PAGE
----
Adoption of Bill Allowing the Imposition of the Death Penalty for a New Crime.
Philippine House Bill No. 7814 provides the death penalty for a new crime under the 2002 Comprehensive Dangerous Drugs Act.
Adopted on March 2nd 2021, this Bill comes after years of President Rodrigo Duterte’s unflagging insistence to reintroduce the death penalty to the Philippines, despite the country having abolished the capital punishment for all crimes in 2006. CHR Commissioner Karen Gomez-Dumpit released a statement urging legislators not to pursue this bill.
The Reintroduction of the Death Penalty
The passage of House Bill No. 7814 a is an attempt on the part of the government of the Philippines to reintroduce the death penalty, who, under the leadership of President Duterte, has called for a return to the death penalty since his election in 2016. The bill is aimed at strengthening the country’s drug prevention and control. Section 20 of the bill provides a mandatory penalty of death for a new crime involving the use or implementation of a search warrant based on perjurious or falsified documents or planted evidence. There is also a presumption of guilt if the accused planter does not follow the investigation procedure under Section 19 of the bill. Not only do these provisions demonstrate intent for a broader introduction of the death penalty in the Philippines, but they prevent human rights institutions in the country from carrying out effective work.
The Commission on Human Rights (CHR) has “committed to tirelessly assail” the death penalty in the Philippines. Its reintroduction would violate international obligations made under the International Covenant on Civil and Political Rights and its Second Optional Protocol. Commissioner Gomez-Dumpit highlighted the lack of evidence proving that the death penalty is a deterrent on crime. It does not improve crime rates in countries that retain it, and it also creates further “problems in the disadvantaged, marginalized and vulnerable sectors of society.”
The CHR “most respectfully urge[s] our legislators to pursue bills that would address recovery from the pandemic. We are still in the middle of a pandemic – where thousands of lives have been lost and many lives are still at peril. While we await for the arrival of vaccines in the country, we appeal to our legislators to pursue measures that would allow us to recover not only from COVID-19 but also from the negative effects of the responses to quell it. The reintroduction of the death penalty will create more problems particularly in terms of livelihood that may be lost given the dire economic situation especially of the disadvantaged, marginalized, and vulnerable sectors of society. It may likely lead to the suspension or withdrawal of privileges under the Generalized Scheme of Preferences Plus (GSP+) Program with the European Union. We emphasize that many industries, most especially the agriculture sector, have benefitted tremendously under this trade agreement.”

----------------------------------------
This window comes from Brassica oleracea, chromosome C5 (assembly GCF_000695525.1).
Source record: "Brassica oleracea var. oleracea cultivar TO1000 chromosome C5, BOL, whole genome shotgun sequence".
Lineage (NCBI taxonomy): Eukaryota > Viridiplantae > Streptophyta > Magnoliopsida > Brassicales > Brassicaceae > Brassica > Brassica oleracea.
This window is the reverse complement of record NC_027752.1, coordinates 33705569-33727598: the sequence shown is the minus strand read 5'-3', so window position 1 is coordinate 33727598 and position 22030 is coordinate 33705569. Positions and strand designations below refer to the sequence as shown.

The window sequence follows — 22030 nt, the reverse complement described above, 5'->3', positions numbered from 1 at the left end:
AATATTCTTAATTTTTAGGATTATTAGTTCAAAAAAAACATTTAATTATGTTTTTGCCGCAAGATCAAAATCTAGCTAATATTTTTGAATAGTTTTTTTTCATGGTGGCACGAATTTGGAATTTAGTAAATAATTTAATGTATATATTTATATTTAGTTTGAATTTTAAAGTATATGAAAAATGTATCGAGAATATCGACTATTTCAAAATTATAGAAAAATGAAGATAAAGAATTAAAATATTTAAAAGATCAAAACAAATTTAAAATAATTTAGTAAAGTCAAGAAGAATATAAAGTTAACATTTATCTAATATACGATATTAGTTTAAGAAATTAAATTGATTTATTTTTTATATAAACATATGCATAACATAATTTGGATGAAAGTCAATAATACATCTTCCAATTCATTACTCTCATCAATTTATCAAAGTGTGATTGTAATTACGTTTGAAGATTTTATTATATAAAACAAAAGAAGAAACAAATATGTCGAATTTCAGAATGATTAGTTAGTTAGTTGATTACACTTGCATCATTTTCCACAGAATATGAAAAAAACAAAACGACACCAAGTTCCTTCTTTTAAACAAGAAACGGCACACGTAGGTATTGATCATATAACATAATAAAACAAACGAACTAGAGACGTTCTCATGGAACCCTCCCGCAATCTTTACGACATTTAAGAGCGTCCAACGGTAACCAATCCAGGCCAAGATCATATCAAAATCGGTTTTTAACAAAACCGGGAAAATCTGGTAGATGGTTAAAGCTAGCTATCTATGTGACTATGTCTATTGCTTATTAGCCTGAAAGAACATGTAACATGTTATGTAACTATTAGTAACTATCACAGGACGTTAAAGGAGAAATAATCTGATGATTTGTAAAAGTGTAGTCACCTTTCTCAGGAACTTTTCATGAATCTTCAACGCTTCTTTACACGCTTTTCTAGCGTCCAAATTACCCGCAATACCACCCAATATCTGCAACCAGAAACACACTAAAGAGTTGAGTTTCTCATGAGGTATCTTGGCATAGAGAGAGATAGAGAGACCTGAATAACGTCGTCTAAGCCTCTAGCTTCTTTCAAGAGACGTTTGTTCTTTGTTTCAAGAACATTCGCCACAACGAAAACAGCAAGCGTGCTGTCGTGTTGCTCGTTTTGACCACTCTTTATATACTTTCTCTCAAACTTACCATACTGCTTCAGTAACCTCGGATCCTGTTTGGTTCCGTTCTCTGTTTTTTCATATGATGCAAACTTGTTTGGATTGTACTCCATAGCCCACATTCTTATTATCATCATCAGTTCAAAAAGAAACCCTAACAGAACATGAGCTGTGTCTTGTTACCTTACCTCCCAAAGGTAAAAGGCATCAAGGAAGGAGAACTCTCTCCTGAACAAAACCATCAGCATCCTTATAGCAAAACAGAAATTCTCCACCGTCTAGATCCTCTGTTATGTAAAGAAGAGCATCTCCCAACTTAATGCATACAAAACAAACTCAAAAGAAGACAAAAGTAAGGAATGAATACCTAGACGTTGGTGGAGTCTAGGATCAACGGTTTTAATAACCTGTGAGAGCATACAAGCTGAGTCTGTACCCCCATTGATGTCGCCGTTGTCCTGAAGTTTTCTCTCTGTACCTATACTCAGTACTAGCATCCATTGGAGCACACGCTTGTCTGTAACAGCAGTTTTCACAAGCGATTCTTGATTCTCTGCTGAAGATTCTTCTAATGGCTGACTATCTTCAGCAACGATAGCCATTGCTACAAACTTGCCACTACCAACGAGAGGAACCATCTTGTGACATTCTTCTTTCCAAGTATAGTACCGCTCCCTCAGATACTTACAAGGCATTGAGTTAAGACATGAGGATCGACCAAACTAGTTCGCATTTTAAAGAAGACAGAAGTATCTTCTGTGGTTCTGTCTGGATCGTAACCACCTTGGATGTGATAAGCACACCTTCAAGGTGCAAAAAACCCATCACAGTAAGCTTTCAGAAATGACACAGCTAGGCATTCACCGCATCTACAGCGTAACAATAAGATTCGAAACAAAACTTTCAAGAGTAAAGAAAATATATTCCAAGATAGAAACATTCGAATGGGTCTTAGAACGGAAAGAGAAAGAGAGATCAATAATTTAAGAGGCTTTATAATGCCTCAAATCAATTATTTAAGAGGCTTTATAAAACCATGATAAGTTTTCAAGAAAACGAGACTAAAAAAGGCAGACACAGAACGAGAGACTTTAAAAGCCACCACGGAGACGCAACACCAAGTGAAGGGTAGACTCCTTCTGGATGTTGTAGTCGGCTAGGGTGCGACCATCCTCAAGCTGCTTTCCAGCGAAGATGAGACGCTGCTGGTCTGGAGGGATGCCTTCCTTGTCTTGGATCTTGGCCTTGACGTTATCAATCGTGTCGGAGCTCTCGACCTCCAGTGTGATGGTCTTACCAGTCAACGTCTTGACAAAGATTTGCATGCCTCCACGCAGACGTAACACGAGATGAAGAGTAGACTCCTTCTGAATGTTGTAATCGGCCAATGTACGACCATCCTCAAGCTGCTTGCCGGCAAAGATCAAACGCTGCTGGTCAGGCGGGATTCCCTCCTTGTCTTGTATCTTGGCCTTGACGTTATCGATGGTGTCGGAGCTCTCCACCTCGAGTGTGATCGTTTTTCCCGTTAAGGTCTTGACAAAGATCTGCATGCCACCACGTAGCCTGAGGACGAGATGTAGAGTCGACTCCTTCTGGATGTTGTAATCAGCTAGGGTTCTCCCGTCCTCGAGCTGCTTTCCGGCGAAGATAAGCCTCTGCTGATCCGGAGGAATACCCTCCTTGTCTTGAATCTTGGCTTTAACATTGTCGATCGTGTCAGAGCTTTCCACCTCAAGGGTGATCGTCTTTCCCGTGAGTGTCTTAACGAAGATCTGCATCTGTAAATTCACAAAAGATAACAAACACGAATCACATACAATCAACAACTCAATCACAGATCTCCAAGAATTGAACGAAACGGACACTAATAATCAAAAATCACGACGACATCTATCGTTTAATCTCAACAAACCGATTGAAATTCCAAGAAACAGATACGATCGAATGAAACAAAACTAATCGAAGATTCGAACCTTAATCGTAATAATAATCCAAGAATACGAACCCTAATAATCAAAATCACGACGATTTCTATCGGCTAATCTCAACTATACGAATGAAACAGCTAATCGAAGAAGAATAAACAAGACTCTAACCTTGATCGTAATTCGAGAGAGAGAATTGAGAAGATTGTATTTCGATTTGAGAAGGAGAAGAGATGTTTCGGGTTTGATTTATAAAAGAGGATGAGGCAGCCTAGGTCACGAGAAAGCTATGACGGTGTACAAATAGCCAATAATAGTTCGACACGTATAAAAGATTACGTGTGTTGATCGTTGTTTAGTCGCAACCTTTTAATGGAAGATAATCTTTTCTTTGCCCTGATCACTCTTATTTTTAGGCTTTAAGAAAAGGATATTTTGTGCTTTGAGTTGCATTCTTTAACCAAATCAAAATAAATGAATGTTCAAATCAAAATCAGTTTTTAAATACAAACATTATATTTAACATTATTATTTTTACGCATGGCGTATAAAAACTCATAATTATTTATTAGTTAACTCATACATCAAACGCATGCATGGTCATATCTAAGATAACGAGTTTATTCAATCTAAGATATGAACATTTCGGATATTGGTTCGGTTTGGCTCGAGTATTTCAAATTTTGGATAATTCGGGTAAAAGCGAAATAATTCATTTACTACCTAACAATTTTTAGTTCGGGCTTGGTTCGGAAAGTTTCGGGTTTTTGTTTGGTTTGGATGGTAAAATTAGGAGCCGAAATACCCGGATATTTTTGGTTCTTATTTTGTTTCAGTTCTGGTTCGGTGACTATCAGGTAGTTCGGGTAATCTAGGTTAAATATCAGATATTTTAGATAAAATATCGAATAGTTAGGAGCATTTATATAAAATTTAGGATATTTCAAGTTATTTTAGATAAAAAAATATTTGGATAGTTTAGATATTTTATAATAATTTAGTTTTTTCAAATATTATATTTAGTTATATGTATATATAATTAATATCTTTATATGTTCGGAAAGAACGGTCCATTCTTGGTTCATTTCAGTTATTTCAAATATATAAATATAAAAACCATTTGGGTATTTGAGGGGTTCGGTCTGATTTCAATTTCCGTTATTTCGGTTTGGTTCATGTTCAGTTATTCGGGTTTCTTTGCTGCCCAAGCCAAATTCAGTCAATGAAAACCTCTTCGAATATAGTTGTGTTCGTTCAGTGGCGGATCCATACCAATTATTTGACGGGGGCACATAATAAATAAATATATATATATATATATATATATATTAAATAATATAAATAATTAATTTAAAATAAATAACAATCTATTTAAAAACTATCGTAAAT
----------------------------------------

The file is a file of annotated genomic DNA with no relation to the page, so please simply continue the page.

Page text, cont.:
The CHR in the Philippines also noted in the statement that they are ready to work with government to craft “human rights and evidence-based policies” to assure the rights of the accused and to affirm the universal right to life.
Providing for the ‘Presumption of Guilt’
The Bill in question would additionally provide for the ‘Presumption of Guilt’ for people accused of trafficking crimes and involvement with illegal drugs. The system of law in the Philippines adheres to the basic tenet that presumes a person is innocent until proven guilty. Commissioner Gomez-Dumpit highlights in her statement that this is in direct conflict with the constitution. “The presumptions of guilt in the bill goes against this right guaranteed for the accused under the Bill of Rights of our 1987 Philippine Constitution. We note that the bill provides for presumptions of guilt for people accused of being traffickers, financiers, protectors, coddlers and/or being involved in illegal drugs which we strongly believe to be patently unconstitutional”, stated Commissioner Gomez-Dumpit.
This element of Bill No. 7814 emphasises further the dangers of reintroducing capital punishment. The death penalty is an irreversible sentence, and no justice system is free from judicial errors. The ‘Presumption of Guilt’ provision compromises a person’s right to due process. With this bill there is an increased risk of an irrevocable miscarriage of justice.
Creation of Advocacy Brochures for the Philippines
As a part of the World Coalition’s larger project working with countries at risk of reintroducing the death penalty, the Coalition has been working closely with the CHR in the Philippines. An educational and advocacy brochure titled “Keep the Death Penalty Abolished in the Philippines” has recently been finalized in 13 languages, including 11 local languages of the Philippines and has been made available to organizations fighting a return of the death penalty. These brochures were created in collaboration with the CHR. They include the political history of capital punishment in the Philippines along with a detailed outline of reasons to keep the Philippines an abolitionist state, and a list of mobilising actions to take against its reintroduction. It is available in all 13 languages on the WCADP website now.
Photo by Mara Rivera on Unsplash.
CategoriesDrug Offenses Philippines